Finance Minister announces hike in FDI in defence production

Source: Business Standard, May 16, 2020

New Delhi: To boost Make in India in defence production, Finance Minister Nirmala Sitharaman on Saturday said FDI limit in defence manufacturing will be hiked to 74 per cent from 49 per cent while some weapons and platforms will be banned for imports.

Items banned for imports can only be purchased from within the country, she said presenting the fourth tranche of the economic stimulus package.

Also, there will be indigenisation of some imported spares, she said adding separate budget provisioning for domestic capital procurement will be done.

This, she said, will reduce the huge defence import bill.

Ordnance Factory Boards will be corporatised for better management and eventually get listed on the stock market, she said adding corporatisation is not privatisation.

For the time-bound defence procurement process and faster decision-making, project management unit (PMU) to support contract management will be set up. The FDI limit in the defence manufacturing under automatic route will be raised from 49 per cent to 74 per cent, she said.

New defence procurement policy gets mixed reaction from industry

Source: Business Standard, Apr 06, 2020

New Delhi: The defence industry has expressed mixed reactions to the proposed Defence Procurement Procedure of 2020 (DPP-2020), which the Ministry of Defence (MoD) released in draft form on February 20.

The MoD has invited suggestions and recommendations by April 17. After that, DPP-2020 will be promulgated and will govern all acquisitions initiated thereafter. It will supersede DPP-2016 as the MoD’s handbook for purchasing of weapons, warships and equipment from the defence capital budget.

A Business Standard survey of small, medium and large defence firms reveals broad agreement that DPP-2020 has been hurriedly finalised and uploaded. Important annexures and appendices have been left out and even page numbering has not been done.

Like successive DPPs since the first in 2002, the draft DPP-2020 is longer and more complex than any other that preceded it. This despite the MoD’s stated aim of simplifying acquisition procedures to speed up the military’s modernisation. A 719-page long, the draft DPP-2020 is far wordier than its predecessor — the 430-page DPP-2016, which has, over the past four years, been amended 47 times for business process reengineering.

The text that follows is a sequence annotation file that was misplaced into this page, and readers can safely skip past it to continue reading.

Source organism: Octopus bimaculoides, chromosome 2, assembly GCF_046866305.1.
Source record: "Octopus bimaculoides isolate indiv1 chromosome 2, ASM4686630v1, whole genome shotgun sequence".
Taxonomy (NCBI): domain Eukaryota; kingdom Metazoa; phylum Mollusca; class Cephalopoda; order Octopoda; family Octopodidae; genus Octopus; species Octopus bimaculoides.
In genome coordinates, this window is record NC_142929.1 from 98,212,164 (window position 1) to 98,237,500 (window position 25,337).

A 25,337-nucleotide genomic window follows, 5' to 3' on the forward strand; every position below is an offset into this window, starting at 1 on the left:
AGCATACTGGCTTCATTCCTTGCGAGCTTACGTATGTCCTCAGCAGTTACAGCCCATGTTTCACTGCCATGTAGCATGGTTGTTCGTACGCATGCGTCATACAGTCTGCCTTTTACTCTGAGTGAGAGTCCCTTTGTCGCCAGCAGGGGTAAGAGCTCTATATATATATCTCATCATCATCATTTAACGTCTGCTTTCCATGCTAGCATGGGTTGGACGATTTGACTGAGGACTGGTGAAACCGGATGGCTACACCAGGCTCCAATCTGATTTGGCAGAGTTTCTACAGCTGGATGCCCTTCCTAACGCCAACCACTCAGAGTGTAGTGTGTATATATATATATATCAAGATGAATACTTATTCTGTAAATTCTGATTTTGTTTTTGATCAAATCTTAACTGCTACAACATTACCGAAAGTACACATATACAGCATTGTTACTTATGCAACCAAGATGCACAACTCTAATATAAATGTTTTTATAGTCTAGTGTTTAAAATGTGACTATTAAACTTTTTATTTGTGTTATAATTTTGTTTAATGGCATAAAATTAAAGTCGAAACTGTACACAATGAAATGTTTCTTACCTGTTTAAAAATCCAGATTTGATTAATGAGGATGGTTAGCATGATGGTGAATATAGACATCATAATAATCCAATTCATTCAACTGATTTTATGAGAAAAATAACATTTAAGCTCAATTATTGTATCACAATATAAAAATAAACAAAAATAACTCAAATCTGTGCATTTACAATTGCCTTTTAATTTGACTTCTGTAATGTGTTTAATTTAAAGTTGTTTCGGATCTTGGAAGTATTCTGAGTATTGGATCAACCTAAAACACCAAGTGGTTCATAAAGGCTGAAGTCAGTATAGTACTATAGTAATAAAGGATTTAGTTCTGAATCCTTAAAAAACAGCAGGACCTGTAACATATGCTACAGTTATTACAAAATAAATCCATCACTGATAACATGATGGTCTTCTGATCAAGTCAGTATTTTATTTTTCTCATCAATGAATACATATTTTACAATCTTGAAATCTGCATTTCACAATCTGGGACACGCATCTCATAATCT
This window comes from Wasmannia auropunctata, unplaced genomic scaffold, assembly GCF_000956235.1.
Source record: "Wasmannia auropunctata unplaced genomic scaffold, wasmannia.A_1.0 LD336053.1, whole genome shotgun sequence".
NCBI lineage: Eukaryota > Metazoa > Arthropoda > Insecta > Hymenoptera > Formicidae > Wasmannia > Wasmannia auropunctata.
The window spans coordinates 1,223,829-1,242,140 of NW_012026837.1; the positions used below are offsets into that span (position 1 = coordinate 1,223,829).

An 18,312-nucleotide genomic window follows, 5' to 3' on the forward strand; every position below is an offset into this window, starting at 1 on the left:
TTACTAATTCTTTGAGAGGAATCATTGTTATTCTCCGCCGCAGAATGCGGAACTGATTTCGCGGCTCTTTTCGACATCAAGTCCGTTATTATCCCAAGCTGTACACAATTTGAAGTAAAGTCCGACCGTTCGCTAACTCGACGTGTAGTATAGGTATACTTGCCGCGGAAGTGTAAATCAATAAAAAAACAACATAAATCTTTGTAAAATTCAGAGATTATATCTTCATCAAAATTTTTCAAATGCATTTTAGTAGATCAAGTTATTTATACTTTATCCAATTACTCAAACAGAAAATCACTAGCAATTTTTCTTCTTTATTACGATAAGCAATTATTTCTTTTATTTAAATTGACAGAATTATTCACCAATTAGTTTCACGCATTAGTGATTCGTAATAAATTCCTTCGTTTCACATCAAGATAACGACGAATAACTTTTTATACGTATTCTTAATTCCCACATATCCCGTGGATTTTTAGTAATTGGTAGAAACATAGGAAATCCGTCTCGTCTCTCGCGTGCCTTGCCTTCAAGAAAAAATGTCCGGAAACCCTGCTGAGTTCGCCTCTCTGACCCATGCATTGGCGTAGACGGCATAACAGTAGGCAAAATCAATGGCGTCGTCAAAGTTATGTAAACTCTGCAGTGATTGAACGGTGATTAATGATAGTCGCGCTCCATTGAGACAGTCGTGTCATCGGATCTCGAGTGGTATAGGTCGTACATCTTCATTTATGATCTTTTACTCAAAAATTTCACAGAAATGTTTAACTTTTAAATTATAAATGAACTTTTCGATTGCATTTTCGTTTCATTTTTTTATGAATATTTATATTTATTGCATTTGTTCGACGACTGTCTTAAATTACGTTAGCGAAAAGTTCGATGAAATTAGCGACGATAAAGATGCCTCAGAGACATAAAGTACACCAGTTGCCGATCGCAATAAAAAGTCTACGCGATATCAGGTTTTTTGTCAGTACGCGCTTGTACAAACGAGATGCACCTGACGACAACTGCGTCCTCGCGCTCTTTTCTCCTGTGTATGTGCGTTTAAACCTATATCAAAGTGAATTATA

This is so, even though the draft DPP-2020 excludes an entire chapter on the Strategic Partnership Model of procurement since no changes are being recommended to the version in DPP-2016.

Abhishek Jain of software firm Zeus Numerix sees a change of soul in DPP-2020. Unlike previous DPPs, which he says primarily laid out guidelines on procuring foreign equipment, this time around there is a full chapter on indigenous innovation, including how single vendor purchase is acceptable for an innovative product developed by an Indian company, which has 50 per cent indigenous content.

However, Rahul Chaudhry, former chief of Tata Power (Strategic Electronics Division), believes the 2020 draft scatters its focus on various government policies at the cost of practicality. DPP-2020 aims to implement Make in India, Start Up India and support to micro, small and medium enterprises. These policies should be left to other government agencies such as the Department of Industrial Policy and Promotion, Securities and Exchange Board of India, and the Technology Development Board. These agencies, with their specialised capabilities, must be allowed to implement these national policies without MoD interference. This will make the DPP simpler and implementable, says Chaudhry.

There is appreciation across the industry for DPP-2020’s proposed enhancement of indigenous content requirements in foreign procurements, most of which have been raised by 10 per cent. This increase will boost self-reliance, allow a greater role for the indigenous defence manufacturing ecosystem and reduce the life cycle cost of the foreign equipment we buy, said Jayant Patil, who oversees L&T’s defence vertical and heavy engineering division.